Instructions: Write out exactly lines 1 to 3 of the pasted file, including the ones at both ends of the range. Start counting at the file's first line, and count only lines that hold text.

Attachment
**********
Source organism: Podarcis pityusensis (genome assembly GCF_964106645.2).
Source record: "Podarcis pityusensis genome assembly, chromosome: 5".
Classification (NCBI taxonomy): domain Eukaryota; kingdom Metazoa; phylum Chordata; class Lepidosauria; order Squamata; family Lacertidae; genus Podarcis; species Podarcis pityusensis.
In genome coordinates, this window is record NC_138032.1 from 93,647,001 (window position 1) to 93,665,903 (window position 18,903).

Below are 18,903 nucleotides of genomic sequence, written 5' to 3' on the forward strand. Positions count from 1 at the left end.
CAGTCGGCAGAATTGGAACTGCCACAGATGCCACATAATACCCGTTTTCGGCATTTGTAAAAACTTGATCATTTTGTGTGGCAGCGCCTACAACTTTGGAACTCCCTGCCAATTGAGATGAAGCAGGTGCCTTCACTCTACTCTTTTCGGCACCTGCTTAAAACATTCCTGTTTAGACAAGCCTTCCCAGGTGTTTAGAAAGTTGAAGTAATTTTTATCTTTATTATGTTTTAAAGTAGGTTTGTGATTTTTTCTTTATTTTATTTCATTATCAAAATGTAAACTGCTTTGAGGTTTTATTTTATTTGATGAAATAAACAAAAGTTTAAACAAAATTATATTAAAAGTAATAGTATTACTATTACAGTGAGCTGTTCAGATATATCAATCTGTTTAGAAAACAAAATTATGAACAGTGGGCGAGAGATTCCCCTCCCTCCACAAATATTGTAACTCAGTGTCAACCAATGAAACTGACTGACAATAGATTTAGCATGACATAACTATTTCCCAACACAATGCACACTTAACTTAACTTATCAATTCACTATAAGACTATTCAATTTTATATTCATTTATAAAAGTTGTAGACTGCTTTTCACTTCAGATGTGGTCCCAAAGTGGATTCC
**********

Source organism: Podarcis pityusensis (genome assembly GCF_964106645.2).
Source record: "Podarcis pityusensis genome assembly, chromosome: 5".
Classification (NCBI taxonomy): domain Eukaryota; kingdom Metazoa; phylum Chordata; class Lepidosauria; order Squamata; family Lacertidae; genus Podarcis; species Podarcis pityusensis.